The "hawkish combination" of Federal Reserve Bank of Philadelphia President Charles I. Plosser and Dallas Fed President Richard Fisher, free-market-friendly economists who have rotated onto the Federal Reserve Open Market Committee this year, "may prove to have substantial power in setting the agenda" for Janet Yellen's first year as Fed chair, writes Guy LeBas, boss bond strategist at Janney Montgomery Scott L.L.C., of Philadelphia.
The two outspoken critics of departing Fed chief Ben Bernanke's strategy of "quantitative easing" - buying up mortgage bonds and other non-U.S. Treasury debt to try to keep interest rates down and stimulate the economy - have already shifted the "real discussion," from a choice of "tapering" the bond buys or not, to a choice of whether to slice the Fed's monthly bond buys by $20 billion a month instead of $10 billion, LeBas adds.
The "serious fundamental economic disagreement" between the skeptical Plosser-Fisher axis and Yellen's more activist views "could prove Yellen's biggest practical challenge," he writes.
Or not: "Plosser and Fisher will remain in the vocal minority and be ignored," predicts David Nawrocki, Salisbury professor of finance at Villanova University. "Fed policy will be determined by Yellen and the New York Fed," as it has been for decades, with little reference to ideological or regional views, he added. The stronger economy, not the minority faction, has caused the Fed to "taper" its bond-buying, Nawrocki told me.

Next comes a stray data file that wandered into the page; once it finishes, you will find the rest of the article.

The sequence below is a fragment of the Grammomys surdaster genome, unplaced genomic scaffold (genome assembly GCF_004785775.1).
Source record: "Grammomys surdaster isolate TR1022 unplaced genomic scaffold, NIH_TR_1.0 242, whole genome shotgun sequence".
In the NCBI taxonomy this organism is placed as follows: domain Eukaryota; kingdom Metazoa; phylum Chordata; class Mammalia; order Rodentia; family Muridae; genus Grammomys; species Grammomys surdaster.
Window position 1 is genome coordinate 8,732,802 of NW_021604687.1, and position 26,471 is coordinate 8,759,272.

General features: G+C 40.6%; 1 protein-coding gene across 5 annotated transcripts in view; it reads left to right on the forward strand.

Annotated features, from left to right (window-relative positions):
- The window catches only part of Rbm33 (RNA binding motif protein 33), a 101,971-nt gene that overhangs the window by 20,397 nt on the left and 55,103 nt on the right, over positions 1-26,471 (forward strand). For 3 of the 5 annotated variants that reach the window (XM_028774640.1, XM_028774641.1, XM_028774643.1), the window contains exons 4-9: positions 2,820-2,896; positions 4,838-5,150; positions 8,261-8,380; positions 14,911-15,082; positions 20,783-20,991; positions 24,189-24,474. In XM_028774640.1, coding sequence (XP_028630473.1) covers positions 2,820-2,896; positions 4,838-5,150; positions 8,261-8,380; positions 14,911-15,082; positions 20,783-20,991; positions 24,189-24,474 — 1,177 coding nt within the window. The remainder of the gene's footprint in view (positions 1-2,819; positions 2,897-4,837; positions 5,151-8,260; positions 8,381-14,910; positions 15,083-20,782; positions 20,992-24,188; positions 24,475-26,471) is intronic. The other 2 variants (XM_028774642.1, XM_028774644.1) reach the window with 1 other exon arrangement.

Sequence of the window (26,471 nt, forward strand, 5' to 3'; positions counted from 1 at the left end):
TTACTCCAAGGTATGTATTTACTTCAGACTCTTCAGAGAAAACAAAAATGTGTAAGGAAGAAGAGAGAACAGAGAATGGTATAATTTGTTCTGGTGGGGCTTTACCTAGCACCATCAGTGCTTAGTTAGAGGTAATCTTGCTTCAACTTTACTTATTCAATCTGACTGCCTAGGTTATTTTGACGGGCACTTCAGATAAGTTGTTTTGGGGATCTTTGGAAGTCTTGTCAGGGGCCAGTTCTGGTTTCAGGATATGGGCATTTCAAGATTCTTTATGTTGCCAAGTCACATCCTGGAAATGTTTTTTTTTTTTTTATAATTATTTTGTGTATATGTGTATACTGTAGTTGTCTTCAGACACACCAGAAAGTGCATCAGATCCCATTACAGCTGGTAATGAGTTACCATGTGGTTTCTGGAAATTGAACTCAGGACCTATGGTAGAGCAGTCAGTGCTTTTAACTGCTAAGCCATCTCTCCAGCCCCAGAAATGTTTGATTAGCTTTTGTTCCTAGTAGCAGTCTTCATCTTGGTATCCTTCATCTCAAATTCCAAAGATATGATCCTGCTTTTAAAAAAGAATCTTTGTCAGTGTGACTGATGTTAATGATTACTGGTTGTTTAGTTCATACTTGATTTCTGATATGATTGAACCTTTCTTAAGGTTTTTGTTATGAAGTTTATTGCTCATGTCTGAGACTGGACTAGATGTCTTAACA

Even if the skeptics lack power, debate is healthy: "Talking things out only makes for better decision making," says Robert A. Eisenbeis, economist for Vineland-based Cumberland Asset Management.
Whether Plosser and other dissidents affect policy will depend on how Yellen manages debate, Eisenbeis told me:
"[Former] Chairman [Alan] Greenspan always led off the policy discussion, so those with differing views would seem to be at odds with the chairman."
By contrast, "Under Chairman Bernanke, the order of speaking during the policy round changed: He spoke last. . . . This gave everyone the freedom to express their views unconstrained. To my mind that was the far superior process."
How will Chairman
critics? "Yet to be determined," Eisenbeis concluded.